He’s the one that mods have to kick out for “JAQing off” (“Just Asking Questions”) because he clearly has bad intentions to harm the community and recruit hate. The troll who feigns naïveté and uses free speech as a foil.

This week we learned that if you give that guy a platform for his voice, he’ll out himself real fast. Right now, headlines blare Zuckerberg in Holocaust denial row and Fortune 500 C.E.O. Says Holocaust Deniers Must Be Given “a Voice”.

To be clear, on Tuesday Zuckerberg gave a wandering kid-glove interview with Kara Swisher of Recode, the same day Facebook’s representatives went to the mat to avoid telling the House Judiciary Committee exactly how InfoWars gets to stay on Facebook while it pretends to decry hate speech.

Zuckerberg told Recode that Facebook won’t ban Holocaust deniers or race-war conspiracy propagators like InfoWars just because they’re “getting it wrong.” Also, booting them would go against his and Facebook’s “responsibility” to “give people a voice.” Even in his next-day backtracking, Mr. Zuckerberg and his company doubled-down on giving that guy a safe space, a voice, and a platform.

As Matt Ford at The Atlantic tweeted, in the original interview Zuckerberg wasn’t even asked about his company’s policy of fostering Holocaust denial, “he just said he’d keep it on Facebook on his own.”

So, I guess that was Zuckerberg’s last podcast?

— Mat Honan (@mat) July 19, 2018

Then came the headlines. Quickly followed by Mark Zuckerberg pulling a Trump, telling his softball interviewer that he misspoke. “I personally find Holocaust denial deeply offensive, and I absolutely didn’t intend to defend the intent of people who deny that,” he wrote in a warm personal email to Kara Swisher.

We imagine loyal Facebook employees on the floor in the breakroom, tearing up chunks of rubber floor mats and chewing them, swallowing through their own howls and moans, sobbing. “No one understands what Mark really means,” they cry.

But we all know that one way to double-down is to split hairs. It’s the hallmark of trolling. It’s what that guy is really good at.

Nowhere is this more clear than this week’s Channel Four (UK) Dispatches episode Inside Facebook: Secrets of the Social Network. The episode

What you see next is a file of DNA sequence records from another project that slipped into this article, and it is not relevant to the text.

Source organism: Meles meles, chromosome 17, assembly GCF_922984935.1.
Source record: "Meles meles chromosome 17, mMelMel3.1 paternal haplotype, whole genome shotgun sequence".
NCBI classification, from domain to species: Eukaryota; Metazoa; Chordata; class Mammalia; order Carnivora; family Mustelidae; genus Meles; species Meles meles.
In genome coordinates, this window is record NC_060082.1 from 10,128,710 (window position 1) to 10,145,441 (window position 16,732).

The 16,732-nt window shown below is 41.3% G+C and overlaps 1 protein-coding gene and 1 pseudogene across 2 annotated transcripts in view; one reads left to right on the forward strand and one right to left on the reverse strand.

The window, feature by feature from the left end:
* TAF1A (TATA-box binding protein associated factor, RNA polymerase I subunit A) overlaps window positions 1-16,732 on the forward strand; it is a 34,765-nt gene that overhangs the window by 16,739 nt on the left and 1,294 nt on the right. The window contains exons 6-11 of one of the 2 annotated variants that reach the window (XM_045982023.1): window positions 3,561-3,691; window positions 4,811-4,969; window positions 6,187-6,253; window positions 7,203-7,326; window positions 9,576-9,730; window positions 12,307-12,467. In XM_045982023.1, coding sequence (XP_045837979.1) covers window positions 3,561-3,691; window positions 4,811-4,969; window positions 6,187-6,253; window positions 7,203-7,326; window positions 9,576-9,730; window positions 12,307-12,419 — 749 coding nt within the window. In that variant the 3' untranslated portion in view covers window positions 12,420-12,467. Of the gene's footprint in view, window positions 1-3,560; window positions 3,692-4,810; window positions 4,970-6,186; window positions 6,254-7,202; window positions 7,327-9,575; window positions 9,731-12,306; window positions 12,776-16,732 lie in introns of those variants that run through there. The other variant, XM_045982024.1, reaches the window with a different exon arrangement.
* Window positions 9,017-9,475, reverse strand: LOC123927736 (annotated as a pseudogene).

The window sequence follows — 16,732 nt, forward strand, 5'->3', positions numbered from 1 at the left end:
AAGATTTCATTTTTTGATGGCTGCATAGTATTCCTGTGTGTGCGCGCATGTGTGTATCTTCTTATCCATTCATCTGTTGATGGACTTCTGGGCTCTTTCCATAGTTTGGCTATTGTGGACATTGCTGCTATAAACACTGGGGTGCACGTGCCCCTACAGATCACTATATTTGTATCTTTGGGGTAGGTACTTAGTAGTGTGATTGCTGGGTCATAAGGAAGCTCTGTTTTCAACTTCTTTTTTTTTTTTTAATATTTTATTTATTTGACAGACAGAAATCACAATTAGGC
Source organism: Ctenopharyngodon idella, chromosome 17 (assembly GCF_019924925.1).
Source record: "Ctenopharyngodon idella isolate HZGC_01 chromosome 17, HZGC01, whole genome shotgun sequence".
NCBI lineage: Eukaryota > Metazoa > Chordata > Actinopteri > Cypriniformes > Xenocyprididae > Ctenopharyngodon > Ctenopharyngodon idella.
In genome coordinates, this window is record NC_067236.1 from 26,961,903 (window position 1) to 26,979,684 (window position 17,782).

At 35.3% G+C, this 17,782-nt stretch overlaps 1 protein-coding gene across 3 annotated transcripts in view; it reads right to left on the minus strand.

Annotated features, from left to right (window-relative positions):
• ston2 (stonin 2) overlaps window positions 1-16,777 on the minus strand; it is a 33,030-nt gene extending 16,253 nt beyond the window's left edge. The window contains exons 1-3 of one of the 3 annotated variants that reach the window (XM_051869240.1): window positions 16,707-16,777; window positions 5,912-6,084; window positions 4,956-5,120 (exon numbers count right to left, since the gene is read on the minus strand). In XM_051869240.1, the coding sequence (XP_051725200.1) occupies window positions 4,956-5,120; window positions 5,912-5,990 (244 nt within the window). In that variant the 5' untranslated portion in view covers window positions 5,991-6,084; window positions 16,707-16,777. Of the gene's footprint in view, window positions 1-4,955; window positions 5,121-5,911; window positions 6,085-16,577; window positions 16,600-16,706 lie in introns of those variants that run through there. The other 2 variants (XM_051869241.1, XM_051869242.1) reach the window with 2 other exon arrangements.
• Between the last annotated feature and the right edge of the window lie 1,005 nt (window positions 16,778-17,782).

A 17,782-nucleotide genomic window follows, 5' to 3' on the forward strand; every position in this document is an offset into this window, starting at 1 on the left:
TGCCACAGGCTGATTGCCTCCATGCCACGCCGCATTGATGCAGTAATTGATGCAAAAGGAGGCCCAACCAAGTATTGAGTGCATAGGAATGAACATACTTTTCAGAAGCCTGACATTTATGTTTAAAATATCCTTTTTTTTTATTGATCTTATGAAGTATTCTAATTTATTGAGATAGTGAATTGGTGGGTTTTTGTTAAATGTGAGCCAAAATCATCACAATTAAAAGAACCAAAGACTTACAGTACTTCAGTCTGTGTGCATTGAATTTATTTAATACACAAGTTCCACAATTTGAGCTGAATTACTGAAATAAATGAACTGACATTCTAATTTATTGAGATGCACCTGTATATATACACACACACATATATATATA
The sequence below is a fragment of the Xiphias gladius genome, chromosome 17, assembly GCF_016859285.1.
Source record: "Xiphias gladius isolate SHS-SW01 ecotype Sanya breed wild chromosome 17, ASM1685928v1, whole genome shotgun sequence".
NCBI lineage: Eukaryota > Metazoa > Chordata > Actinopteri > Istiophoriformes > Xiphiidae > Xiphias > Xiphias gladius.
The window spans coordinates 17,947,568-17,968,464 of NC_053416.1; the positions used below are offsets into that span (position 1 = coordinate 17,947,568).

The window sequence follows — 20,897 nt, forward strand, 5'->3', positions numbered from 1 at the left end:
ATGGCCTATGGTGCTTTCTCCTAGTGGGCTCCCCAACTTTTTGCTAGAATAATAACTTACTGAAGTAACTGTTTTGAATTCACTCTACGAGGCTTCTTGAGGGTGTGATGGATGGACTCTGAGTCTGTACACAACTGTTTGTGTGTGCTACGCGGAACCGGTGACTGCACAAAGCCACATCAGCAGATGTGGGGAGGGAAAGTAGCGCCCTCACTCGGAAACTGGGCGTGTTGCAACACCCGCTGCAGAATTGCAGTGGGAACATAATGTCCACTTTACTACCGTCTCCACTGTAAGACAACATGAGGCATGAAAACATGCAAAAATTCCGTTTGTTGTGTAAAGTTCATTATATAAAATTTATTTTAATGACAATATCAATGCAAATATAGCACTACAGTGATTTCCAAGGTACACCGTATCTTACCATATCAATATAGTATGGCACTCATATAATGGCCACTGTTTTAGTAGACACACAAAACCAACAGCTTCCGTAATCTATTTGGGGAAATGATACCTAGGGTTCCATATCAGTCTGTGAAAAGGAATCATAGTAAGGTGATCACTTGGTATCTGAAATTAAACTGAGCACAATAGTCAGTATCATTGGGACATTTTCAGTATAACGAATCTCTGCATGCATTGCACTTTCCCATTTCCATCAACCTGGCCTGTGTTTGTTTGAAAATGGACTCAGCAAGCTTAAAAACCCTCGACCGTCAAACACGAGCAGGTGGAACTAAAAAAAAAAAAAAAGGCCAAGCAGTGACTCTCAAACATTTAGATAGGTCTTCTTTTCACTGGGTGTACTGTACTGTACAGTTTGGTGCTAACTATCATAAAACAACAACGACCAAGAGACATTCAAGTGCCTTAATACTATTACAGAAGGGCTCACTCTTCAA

Tech News

FCC opens public comments on T-Mobile-Sprint merger

July 20, 2018 — by Engadget.com0

Tak Yeung via Getty Images

If you have a strong opinion on the proposed $26 billion merger of T-Mobile and Sprint, now’s your chance to tell the FCC exactly what you think of the plan. The agency is accepting comments as well as formal petitions to deny the merger until August 27th. Following that, the companies and supporters of the deal can file oppositions to those petitions by September 17th, while a final round of replies has a deadline of October 9th, as the schedule currently stands.

Anyone can file petitions to deny, and you might expect to see some from consumer advocacy groups and industry experts who may be concerned over the reduction in the number of national carriers from four to three. The FCC has laid out a 180-day review timeline to determine whether the merger is in the public interest, but that’s more of a guideline and there’s no required deadline for the agency to issue a decision.

While the Trump version of the FCC is generally more business-friendly than the previous incarnation, there’s no guarantee the agency will rubberstamp the T-Mobile and Sprint tie-up. Just this week, the FCC effectively ended Sinclair’s chance of merging with Tribune Media over concerns about TV station ownership.

Tech News

Dish customers can chat with service reps through iMessage

July 20, 2018 — by Engadget.com0

DISH Network Corporation